Why people are more likely to cheat or behave badly if it's easy to do

By Niall Firth
Last updated at 2:58 PM on 24th November 2010

People are much more likely to cheat or behave badly if it's easy
People are much more likely to cheat or behave badly if it's easy (picture posed by models)
People are much more likely to lie or cheat if it takes less effort than doing the right thing, new research suggests.

Scientists tested how willing people were to behave immorally and discovered that people will behave badly if it does not involve too much work on their part.
The researchers believe the findings could have implications for charities which rely on people’s good will for donations and help.

Rimma Teper, lead author on the study from the University of Toronto, said:  ‘People are more likely to cheat and make immoral decisions when their transgressions don't involve an explicit action.
‘If they can lie by omission, cheat without doing much legwork, or bypass a person's request for help without expressly denying them, they are much more likely to do so.’ 

In one study, participants took a maths test on a computer after being warned there were glitches in the system. One group was told if they pressed the space bar, the answer to the question would appear on the screen.

The second group was told if they didn't press the enter key within five seconds of seeing a question, the answer would appear.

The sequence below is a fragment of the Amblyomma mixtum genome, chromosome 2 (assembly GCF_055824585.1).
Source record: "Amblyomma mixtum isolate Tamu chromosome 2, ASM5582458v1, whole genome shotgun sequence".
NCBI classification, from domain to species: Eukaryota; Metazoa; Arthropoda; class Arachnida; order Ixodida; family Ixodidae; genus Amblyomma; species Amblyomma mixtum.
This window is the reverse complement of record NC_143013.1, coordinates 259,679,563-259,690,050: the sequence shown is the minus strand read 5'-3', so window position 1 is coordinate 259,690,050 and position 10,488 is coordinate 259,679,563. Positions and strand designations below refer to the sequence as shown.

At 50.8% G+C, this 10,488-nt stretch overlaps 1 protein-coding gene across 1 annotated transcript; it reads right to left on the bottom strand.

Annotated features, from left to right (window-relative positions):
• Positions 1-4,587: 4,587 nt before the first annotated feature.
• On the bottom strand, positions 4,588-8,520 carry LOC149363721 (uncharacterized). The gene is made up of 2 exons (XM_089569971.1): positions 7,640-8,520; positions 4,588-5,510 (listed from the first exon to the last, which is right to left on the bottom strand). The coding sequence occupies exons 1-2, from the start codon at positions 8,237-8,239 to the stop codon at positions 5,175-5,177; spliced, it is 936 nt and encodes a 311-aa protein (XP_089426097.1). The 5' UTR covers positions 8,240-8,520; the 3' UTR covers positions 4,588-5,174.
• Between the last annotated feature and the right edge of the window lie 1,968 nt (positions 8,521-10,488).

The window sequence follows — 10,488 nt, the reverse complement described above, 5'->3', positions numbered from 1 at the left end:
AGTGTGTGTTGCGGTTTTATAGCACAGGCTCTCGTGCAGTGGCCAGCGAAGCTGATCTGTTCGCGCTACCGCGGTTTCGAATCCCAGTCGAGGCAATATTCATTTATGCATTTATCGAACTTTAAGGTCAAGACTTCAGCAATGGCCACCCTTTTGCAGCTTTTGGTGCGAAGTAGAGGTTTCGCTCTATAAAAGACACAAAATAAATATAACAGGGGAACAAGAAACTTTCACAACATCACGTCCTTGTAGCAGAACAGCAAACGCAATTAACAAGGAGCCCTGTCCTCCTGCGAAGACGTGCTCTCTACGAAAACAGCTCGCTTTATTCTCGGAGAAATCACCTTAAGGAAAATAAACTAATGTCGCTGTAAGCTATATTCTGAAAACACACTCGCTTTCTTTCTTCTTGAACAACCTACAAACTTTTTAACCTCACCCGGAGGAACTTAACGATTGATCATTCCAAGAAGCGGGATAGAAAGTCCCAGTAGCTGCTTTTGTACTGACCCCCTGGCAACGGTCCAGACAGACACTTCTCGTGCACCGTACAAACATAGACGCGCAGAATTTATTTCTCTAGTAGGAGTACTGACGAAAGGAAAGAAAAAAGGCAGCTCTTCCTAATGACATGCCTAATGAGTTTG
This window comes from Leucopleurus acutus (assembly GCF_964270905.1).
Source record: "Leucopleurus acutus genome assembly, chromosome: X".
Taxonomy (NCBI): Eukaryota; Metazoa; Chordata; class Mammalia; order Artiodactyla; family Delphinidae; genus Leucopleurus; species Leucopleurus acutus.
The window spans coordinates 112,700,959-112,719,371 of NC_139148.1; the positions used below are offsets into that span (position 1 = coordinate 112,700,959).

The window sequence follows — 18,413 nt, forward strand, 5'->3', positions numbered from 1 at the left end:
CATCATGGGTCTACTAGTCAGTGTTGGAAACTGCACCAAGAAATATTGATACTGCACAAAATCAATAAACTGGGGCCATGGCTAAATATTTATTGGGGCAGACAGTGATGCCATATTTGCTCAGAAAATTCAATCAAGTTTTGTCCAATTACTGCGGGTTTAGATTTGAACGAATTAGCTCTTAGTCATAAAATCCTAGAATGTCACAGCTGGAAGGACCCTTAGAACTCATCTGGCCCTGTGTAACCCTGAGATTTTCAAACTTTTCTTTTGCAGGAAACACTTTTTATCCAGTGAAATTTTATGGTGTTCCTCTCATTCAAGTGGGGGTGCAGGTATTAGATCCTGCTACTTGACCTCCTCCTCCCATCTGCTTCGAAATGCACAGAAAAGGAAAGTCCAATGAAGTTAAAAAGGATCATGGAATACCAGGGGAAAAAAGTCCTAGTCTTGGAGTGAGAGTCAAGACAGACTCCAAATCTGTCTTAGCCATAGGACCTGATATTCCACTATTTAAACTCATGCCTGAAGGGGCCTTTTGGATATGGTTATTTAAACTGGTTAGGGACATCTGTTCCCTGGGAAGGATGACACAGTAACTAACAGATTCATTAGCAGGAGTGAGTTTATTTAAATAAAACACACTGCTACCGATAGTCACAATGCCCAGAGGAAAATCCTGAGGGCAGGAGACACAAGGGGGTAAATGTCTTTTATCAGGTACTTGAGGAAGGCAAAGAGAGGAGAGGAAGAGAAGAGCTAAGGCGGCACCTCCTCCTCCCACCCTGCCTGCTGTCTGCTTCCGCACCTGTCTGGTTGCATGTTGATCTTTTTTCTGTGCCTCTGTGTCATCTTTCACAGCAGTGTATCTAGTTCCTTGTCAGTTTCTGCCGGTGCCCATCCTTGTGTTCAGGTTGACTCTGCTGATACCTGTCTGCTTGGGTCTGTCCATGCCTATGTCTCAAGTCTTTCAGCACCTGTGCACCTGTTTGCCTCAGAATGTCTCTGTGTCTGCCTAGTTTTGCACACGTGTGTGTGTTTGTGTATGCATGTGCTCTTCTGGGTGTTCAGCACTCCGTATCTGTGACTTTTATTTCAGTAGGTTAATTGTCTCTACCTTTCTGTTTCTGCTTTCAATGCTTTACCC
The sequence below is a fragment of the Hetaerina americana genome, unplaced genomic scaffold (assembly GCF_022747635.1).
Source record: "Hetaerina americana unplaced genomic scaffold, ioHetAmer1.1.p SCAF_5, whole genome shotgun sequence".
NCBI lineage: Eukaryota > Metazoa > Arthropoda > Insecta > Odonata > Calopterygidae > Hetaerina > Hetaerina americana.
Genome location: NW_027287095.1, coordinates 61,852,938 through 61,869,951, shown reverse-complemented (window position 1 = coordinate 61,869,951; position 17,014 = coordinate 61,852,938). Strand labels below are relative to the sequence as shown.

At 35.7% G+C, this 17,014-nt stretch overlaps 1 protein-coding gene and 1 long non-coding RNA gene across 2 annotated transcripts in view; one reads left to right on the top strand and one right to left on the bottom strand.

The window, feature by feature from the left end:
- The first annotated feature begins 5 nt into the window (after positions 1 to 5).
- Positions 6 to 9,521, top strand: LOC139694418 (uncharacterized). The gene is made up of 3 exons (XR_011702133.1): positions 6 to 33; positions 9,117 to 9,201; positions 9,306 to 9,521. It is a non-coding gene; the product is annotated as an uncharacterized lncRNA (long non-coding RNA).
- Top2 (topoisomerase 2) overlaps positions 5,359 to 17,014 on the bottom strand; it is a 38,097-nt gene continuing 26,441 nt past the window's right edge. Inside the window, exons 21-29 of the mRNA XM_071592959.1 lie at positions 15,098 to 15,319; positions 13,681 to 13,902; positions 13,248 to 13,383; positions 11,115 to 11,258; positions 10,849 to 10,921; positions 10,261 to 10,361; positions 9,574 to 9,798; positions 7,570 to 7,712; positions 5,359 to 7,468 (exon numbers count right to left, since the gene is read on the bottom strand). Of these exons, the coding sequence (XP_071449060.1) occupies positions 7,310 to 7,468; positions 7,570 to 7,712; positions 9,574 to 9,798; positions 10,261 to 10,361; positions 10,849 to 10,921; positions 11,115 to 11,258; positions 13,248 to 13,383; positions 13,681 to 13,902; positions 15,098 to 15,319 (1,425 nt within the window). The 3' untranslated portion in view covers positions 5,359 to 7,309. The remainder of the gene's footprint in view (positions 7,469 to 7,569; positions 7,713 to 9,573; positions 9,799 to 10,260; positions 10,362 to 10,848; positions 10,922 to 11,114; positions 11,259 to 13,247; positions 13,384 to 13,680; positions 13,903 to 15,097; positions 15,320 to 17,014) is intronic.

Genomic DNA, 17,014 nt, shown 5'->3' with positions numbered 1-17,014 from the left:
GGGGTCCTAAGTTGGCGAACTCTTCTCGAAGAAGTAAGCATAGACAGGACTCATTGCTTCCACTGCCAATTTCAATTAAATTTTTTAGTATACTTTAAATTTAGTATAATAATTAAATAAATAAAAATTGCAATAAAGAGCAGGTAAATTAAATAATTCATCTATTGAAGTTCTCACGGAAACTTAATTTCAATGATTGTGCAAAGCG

‘People in the second group – those who didn't have to physically press a button to get the answers – were much more likely to cheat,’ says Associate Psychology Professor Michael Inzlicht, second author on the study, published online in Social Psychological and Personality Science.
The team also asked participants whether they would volunteer to help a student with a learning disability do the test. One group of participants had only the option of checking a 'yes' or 'no' box that popped up on the computer. 

The second group of people could follow a link at the bottom of the page to volunteer their help or simply press 'continue' to move on to the next page of their test.
Participants were five times more likely to volunteer when they had to expressly pick either 'yes' or 'no.' 

‘It seems to be more difficult for people to explicitly deny their help, by clicking 'no,' than it is for them to simply click 'continue' and elude doing the right thing. We suspect that emotion plays an important role in driving this effect,’ says Teper.

‘When people are confronted with actively doing the right thing or the wrong thing, there are a lot of emotions involved – such as guilt and shame – that guide them to make the moral choice.
‘When the transgression is more passive, however, we saw more people doing the wrong thing, and we believe this is because the moral emotions in such situations are probably less intense,’ said Teper.

The team's research on moral behaviour is unique in that it looks at how people behave in certain situations rather simply asking them to predict how they might behave.
‘Forcing people to make an active, moral decision – a 'yes' or 'no' to donating, for example – is going to be much more effective than allowing them to passively skip over a request,’ he said.